On the weekend of February 22-24, our Leaders In Action students joined us at the Outdoor Education Center for our annual Survival Overnight. This interactive weekend was developed to help our students get the overall feel of the OEC in preparation for summer camp, along with introducing them to the outdoors.
We played a name game to officially begin Survival Weekend, as some of the students are fairly new to the program. One goal of LIA is to increase student’s leadership and teamwork skills, which is the first step to creating a strong team. Afterward, we hiked several of the many trails that the OEC has to offer while identifying animal tracks and playing camouflage, a hiking game fit for every age (if you know it, you love it!)
Students enjoyed our next few activities that focused on native wildlife such as “What to do when you encounter animals” where each pair of students received an animal, acted out how they think someone should react when they stumble upon this animal, and then we discussed the practical decision. This activity helped the children step out of their comfort zone while using their own originality and creativity skills. The next wildlife game we played is known as “Wildlife Headbands”. Each student received an animal card, blindly placed it on their forehead, and actively wandered the room asking yes-or-no questions about which animal they represented. To relax, we sat down to watch Dr. Seuss’s The Lorax. As we watched the movie, we discovered and discussed the many specific morals. The movie follows a young man’s encounter with the Lorax, a majestic speaker to the trees. The man decides to take advantage of the environment, cut down all the trees for the product he is creating, and in the end is left with nothing as the forest is empty, and his wildlife friends abandon him. We discussed the ways he could have followed his dreams and still kept the forest intact. All the students participated with their own unique thoughts on the subject. This activity truly helped our students view the environment from an alternative perspective. The moral of The Lorax correlates directly with our environmental stewardship mission, and fit precisely with our upcoming Health and Gardening Unit.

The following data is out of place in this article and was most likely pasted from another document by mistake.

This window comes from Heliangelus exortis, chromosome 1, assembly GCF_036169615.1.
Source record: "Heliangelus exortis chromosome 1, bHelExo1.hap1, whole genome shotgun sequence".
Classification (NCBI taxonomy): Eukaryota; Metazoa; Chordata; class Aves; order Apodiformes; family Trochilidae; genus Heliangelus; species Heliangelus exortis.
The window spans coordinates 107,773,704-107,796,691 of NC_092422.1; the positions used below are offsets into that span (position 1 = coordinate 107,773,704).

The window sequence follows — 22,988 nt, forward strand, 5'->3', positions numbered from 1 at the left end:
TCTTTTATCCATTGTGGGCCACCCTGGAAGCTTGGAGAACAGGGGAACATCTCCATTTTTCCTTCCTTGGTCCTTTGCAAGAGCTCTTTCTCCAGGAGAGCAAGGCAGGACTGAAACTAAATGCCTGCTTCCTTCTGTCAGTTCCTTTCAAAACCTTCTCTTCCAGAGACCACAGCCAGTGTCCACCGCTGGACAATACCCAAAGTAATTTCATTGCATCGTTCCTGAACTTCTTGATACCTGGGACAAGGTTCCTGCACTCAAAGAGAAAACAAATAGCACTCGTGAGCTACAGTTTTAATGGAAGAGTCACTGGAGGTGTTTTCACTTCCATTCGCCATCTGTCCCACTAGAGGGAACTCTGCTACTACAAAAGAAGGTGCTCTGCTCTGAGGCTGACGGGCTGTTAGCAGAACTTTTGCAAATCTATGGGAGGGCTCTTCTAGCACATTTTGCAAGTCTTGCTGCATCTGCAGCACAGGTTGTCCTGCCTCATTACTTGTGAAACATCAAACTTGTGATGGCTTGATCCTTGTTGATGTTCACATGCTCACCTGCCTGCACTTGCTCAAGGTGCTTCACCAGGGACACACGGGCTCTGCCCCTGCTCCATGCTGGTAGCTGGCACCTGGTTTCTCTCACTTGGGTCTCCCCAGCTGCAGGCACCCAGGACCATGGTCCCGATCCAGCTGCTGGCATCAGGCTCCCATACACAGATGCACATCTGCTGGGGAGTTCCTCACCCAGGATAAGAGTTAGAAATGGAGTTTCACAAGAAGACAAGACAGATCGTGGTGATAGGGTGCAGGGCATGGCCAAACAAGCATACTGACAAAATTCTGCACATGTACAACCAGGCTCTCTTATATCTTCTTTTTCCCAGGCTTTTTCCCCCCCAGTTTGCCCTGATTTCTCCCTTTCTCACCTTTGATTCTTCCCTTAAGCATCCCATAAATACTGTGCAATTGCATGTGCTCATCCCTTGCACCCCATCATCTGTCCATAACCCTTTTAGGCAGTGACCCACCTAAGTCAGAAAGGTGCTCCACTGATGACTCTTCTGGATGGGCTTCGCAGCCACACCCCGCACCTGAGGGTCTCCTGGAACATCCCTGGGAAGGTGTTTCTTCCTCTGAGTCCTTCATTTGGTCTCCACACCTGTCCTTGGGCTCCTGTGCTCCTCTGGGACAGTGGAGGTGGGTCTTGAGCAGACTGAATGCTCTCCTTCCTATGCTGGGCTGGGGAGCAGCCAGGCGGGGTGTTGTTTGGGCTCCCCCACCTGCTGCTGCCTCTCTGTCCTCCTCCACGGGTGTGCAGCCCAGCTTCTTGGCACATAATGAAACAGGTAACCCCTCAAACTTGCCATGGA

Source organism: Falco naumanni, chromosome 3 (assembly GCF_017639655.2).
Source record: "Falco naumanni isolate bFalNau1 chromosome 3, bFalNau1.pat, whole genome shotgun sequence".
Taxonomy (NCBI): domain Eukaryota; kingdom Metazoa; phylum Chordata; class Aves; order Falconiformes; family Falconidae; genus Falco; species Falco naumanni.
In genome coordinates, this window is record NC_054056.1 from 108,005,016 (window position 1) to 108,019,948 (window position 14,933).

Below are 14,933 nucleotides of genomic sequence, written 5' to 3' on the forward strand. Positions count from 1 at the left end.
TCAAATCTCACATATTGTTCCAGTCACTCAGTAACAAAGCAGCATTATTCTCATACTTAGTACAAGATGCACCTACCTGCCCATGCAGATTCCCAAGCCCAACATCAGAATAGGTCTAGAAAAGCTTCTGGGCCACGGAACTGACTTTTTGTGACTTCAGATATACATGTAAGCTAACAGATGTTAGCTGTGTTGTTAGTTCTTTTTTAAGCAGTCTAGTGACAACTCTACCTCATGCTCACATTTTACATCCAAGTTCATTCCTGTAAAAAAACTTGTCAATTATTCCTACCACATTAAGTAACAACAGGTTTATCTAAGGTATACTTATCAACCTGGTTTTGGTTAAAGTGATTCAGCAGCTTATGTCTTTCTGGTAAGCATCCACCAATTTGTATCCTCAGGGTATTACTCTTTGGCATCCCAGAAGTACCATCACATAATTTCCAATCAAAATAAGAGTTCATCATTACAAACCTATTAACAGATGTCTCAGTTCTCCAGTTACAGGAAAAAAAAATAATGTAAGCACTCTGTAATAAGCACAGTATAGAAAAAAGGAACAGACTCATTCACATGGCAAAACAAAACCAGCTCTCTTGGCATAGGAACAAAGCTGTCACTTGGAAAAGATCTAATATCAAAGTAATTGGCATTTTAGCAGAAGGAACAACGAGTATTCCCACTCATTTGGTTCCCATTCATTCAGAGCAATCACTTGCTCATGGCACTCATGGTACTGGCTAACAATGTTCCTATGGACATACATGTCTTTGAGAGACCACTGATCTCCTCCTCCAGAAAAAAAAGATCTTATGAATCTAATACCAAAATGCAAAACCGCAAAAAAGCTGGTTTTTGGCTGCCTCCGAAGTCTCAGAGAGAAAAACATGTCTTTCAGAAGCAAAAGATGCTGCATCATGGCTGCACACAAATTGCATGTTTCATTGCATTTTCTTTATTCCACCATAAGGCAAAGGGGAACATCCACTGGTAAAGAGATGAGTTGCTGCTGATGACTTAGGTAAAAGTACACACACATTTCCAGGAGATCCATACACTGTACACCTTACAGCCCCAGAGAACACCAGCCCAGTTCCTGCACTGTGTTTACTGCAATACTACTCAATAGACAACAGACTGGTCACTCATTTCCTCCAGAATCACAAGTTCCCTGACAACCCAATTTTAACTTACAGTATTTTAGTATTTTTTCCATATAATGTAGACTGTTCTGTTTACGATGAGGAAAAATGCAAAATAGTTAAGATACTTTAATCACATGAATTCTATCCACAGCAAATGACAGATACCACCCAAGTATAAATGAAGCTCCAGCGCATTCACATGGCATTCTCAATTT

As the weekend progressed the students also accomplished a nature scavenger hunt and a “Migrate, Hibernate, and Tough It Out” animal game. This activity awakened the students in the morning as they ran to the designated animal winter coping mechanism that they thought was correct; for example, “Skunks: do they migrate, hibernate, or tough it out?” The answer: hibernate! As the weekend went on we touched on the five basic survival skills: Signal, Water, Shelter, Fire, and Food. Students were not only interested in these learning points, but they wanted to be directly involved in the production of activities. The main skill we focused on was shelter building. Each student had the opportunity to design and create their own shelter out of natural materials. Our FLOC’s Wilderness Voyager Camp, offered this summer, will heavily cover those five vital survival skills in an exciting hands-on approach, as well as offering the students an amusing camp experience.
Each Leaders In Action student was able to form their own organic experience at Survival Night. While enjoying time with new friends, the students achieved all levels of active participation by learning about their environment, accomplishing native wildlife games, and becoming comfortable at the Outdoor Education Center.
(Sarah Nowicki is an AmeriCorps Vista at FLOC’s Outdoor Education Center).